From the room of the jaguars, the exploring party moved on to other caves. Room succeeded room, some mere low earthy tunnels, others wondrous and glistening. Finally, the end was reached in a great room, so beautifully ornamented by nature that no man had dared carve his own handiwork there. Through the ages water falling, drop by drop, from the ceiling above had enveloped every stone and knob and point below in a gleaming crystal-like limestone. As other crystal drops had fallen, these had added gorgeous sculpturing to the surfaces, turning mounds and points of stone into shapes like carved vases, like sculptured figures, like a fountain with crystal drops rimming its edge. But most wonderful of all were the glistening flowers of crystal. Gleaming stone creations, some like tightly closed buds of snow white, other blossoms wide open and set about rounded centers and pointed centers.
Nakah stood with clasped hands, her eyes shining.
"Cave of Stone Flowers," she whispered in awe. "Loltun, cave of the blossoming stones", the men whispered too.
This was a place long sung of in tribal traditions, but only now seen with the eyes.
Stories raced through the mind... stories handed down for generations, telling how in the long, long ago, when the Mayan race had first come to this land, a whole tribe had found refuge in a place of marvels, the great Cave of Loltun. In later tribal wanderings, the beauty spot had been lost, but the songs that told of it lived on.
Ai, why Nakah herself had many times ung the Song of Loltun. Now she walked softly about, touching the beauties with reverent fingers: flowers, stone fountain shape, a bent crystal form like a kneeling maid, slender columns that made clear, deep notes when rubbed with a wet finger.
Then they must all follow the marked way back to the very beginning of the caves, to tell Copan the Leader of their find.
Camp was made on the rise of land at the mouth of this maze of caves. Day after day the Mayas lingered on in this vicinity. Great heaps of dry ta-che wood were gathered and split into torches. One after another, the wanderers ventured down into the depths to see the wonders.
The beauties of the place could come to Copan only through the telling of his companions. But for the blind man, deep interest was here in the search with his finger-tips for carvings that meant writings. Now and again his eternal seeking brought him to bands of carvings on walls, on boulder stones, even on the rock floors of some of the caves, but these seemed mere decorations, with naught of words or records in their whorls and twists.
Nakah for her part greatly enjoyed this sojourn in the cave of her ancestors. She often wandered through the long string of chambers to the room of the carved jaguars and the magnificent domed place of the crystal-dripped flowers and figures. But in the end, the real fascination for her was the finding of little things made by those human hands of long ago. Her favorite perch was the stone shelf in the entrance cave. Here, with sticks and slivers of sharpened stone, she went digging down into the past through the shelf's thick covering of drifted earth, root-growth, humus.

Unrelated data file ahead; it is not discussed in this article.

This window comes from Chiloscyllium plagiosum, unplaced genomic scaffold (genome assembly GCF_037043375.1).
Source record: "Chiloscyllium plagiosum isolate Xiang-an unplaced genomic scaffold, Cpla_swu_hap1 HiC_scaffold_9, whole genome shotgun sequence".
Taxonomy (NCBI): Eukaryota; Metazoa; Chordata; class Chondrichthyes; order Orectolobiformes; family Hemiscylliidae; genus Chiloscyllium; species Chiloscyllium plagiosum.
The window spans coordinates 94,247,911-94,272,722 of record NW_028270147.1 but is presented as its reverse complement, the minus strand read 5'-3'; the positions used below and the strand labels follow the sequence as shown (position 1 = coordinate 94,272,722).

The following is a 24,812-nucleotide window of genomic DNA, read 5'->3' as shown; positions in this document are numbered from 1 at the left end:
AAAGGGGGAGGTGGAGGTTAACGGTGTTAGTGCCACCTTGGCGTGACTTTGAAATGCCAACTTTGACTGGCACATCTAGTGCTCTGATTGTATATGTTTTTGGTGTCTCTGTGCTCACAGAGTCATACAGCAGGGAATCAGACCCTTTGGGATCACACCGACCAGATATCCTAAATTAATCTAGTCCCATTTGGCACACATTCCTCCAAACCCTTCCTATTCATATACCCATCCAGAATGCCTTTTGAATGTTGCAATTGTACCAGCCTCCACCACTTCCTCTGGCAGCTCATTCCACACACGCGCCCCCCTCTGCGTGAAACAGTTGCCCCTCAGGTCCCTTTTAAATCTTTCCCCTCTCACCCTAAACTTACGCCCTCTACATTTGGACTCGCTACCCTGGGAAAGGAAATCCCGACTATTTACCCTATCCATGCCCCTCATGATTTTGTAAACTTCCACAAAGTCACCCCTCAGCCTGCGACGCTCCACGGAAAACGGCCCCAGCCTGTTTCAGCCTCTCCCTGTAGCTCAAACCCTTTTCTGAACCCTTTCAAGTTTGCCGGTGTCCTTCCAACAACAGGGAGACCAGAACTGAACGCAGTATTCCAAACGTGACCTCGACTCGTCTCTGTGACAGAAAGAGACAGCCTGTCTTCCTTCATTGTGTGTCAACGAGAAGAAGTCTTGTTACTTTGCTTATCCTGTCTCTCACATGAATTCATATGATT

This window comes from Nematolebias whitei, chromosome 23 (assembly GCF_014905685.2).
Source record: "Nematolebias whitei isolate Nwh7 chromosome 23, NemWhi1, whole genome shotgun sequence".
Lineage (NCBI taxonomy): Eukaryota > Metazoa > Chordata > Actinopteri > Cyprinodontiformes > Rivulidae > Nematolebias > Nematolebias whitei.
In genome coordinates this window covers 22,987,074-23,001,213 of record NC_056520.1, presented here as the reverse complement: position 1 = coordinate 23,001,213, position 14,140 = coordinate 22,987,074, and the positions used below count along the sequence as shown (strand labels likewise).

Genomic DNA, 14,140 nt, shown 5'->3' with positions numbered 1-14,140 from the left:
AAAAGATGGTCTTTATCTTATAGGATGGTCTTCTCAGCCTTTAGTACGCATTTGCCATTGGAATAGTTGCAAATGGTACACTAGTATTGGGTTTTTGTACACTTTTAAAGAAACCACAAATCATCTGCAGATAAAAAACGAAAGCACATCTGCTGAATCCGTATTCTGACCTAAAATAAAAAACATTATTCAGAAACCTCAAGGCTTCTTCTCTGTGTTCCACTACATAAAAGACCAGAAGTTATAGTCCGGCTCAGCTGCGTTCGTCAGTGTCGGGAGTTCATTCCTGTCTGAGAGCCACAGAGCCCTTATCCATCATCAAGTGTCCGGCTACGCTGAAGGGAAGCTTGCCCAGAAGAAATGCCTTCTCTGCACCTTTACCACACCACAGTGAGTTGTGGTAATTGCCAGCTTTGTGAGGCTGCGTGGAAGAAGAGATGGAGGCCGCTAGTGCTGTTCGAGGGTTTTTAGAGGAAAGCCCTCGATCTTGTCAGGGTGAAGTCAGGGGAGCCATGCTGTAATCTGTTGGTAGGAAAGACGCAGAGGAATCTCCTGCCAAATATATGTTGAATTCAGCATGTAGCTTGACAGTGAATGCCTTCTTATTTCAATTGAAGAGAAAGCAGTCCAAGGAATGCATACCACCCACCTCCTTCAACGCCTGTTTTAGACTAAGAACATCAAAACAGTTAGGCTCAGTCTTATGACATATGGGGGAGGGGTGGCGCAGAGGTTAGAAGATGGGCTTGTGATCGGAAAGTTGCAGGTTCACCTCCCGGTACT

Small homely bits were what she uncovered, ashes of cook fires, a stone knife, a red pottery bowl, a clay spindle. But they were things that stirred thoughts. She had but to close her eyes to vision the folk that had once lived and labored here -- men chipping flint into weapons, carving ornaments from bone and pearl and shell pieces; women bent above the pots, cooking beans and corn from the fields above ground; women laughing, talking, singing as they sewed on deerskin garment with polished bone needles; children climbing in and out of cave crannies, shouting and racing in their play.
Not all of Nakah's tiem was given to visioning. She endured a deal of labor in helping her grandfather scrape and dig along old carvings, raking off the mold, brushing out earth crust with bunched twigs. Her fingers helping his in their eternal feeling along carved lines, seeking, seeking. Now and again old Copan found sets of symbols that held him puzzled. These might be writing or, at least, the first primitive gropings of his ancestors after written words.
Eventually, though, Copan did find inscriptions set in forms near enough like thesymbols he knew for him to translate them after a fashion. Long he pored over these, his sensitive fingers tracing and retracing the carved lines. But the crude glyphs chiseled here were mere lists of some hero's deeds, name of a warrior who fell in battle, name of a son born to a tribal leader. Squares marked on a stone could be the record of fields planted in maize or beans.
Naught was set down in stone-carved writing, though, that could serve as a map, or that could give directions as to how to find a hidden temple or a priestly treasure cache. Ai, the folk that had dwelled here must have had their being in the long-gone days before the Itzans became a great nation, before they built cities, before they stored away a secret treasure for future generations!
Copan and his council of leaders realized that it was useless to seek further here for guide stones to point the way for them. A pleasant interval of rest had been this tarrying at the Cave of Loltun, though, and all felt sorrow at leaving this place of beauty and tribal interest.
anikab - a Maya name for this plant